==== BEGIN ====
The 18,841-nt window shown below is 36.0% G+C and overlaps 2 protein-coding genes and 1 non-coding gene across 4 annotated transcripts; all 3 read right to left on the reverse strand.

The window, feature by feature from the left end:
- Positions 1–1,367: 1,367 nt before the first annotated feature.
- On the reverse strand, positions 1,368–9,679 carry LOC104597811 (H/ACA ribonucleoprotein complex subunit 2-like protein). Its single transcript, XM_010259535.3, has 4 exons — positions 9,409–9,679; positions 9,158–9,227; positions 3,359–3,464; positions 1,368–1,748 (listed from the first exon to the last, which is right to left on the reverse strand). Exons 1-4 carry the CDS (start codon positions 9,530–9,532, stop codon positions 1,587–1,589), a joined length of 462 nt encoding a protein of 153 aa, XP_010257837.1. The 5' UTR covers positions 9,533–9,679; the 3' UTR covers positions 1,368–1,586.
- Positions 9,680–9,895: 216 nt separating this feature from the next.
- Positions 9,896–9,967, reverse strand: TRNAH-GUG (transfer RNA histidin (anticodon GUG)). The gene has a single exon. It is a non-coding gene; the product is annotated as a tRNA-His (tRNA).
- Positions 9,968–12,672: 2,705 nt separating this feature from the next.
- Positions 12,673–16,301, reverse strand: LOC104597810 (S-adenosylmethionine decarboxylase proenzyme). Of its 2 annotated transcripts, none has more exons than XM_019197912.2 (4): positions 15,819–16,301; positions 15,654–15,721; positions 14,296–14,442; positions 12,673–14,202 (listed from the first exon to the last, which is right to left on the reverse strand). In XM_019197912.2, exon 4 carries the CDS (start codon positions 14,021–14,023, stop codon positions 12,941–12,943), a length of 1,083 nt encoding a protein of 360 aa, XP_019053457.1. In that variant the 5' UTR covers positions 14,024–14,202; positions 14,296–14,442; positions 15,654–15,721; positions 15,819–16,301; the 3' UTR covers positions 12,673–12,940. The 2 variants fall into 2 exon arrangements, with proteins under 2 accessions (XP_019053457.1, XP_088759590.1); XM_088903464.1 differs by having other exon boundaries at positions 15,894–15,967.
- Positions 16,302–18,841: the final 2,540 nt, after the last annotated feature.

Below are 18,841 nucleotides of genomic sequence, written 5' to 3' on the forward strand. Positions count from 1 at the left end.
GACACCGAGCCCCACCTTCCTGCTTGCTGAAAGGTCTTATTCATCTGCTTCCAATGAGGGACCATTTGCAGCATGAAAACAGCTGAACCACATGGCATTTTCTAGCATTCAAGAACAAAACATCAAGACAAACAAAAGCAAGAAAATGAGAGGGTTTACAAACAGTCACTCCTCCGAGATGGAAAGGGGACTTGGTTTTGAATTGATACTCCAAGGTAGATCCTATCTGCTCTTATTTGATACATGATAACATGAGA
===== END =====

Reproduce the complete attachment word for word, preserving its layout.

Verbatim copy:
The 18,841-nt window shown below is 36.0% G+C and overlaps 2 protein-coding genes and 1 non-coding gene across 4 annotated transcripts; all 3 read right to left on the reverse strand.

The window, feature by feature from the left end:
- Positions 1–1,367: 1,367 nt before the first annotated feature.
- On the reverse strand, positions 1,368–9,679 carry LOC104597811 (H/ACA ribonucleoprotein complex subunit 2-like protein). Its single transcript, XM_010259535.3, has 4 exons — positions 9,409–9,679; positions 9,158–9,227; positions 3,359–3,464; positions 1,368–1,748 (listed from the first exon to the last, which is right to left on the reverse strand). Exons 1-4 carry the CDS (start codon positions 9,530–9,532, stop codon positions 1,587–1,589), a joined length of 462 nt encoding a protein of 153 aa, XP_010257837.1. The 5' UTR covers positions 9,533–9,679; the 3' UTR covers positions 1,368–1,586.
- Positions 9,680–9,895: 216 nt separating this feature from the next.
- Positions 9,896–9,967, reverse strand: TRNAH-GUG (transfer RNA histidin (anticodon GUG)). The gene has a single exon. It is a non-coding gene; the product is annotated as a tRNA-His (tRNA).
- Positions 9,968–12,672: 2,705 nt separating this feature from the next.
- Positions 12,673–16,301, reverse strand: LOC104597810 (S-adenosylmethionine decarboxylase proenzyme). Of its 2 annotated transcripts, none has more exons than XM_019197912.2 (4): positions 15,819–16,301; positions 15,654–15,721; positions 14,296–14,442; positions 12,673–14,202 (listed from the first exon to the last, which is right to left on the reverse strand). In XM_019197912.2, exon 4 carries the CDS (start codon positions 14,021–14,023, stop codon positions 12,941–12,943), a length of 1,083 nt encoding a protein of 360 aa, XP_019053457.1. In that variant the 5' UTR covers positions 14,024–14,202; positions 14,296–14,442; positions 15,654–15,721; positions 15,819–16,301; the 3' UTR covers positions 12,673–12,940. The 2 variants fall into 2 exon arrangements, with proteins under 2 accessions (XP_019053457.1, XP_088759590.1); XM_088903464.1 differs by having other exon boundaries at positions 15,894–15,967.
- Positions 16,302–18,841: the final 2,540 nt, after the last annotated feature.

Below are 18,841 nucleotides of genomic sequence, written 5' to 3' on the forward strand. Positions count from 1 at the left end.
GACACCGAGCCCCACCTTCCTGCTTGCTGAAAGGTCTTATTCATCTGCTTCCAATGAGGGACCATTTGCAGCATGAAAACAGCTGAACCACATGGCATTTTCTAGCATTCAAGAACAAAACATCAAGACAAACAAAAGCAAGAAAATGAGAGGGTTTACAAACAGTCACTCCTCCGAGATGGAAAGGGGACTTGGTTTTGAATTGATACTCCAAGGTAGATCCTATCTGCTCTTATTTGATACATGATAACATGAGA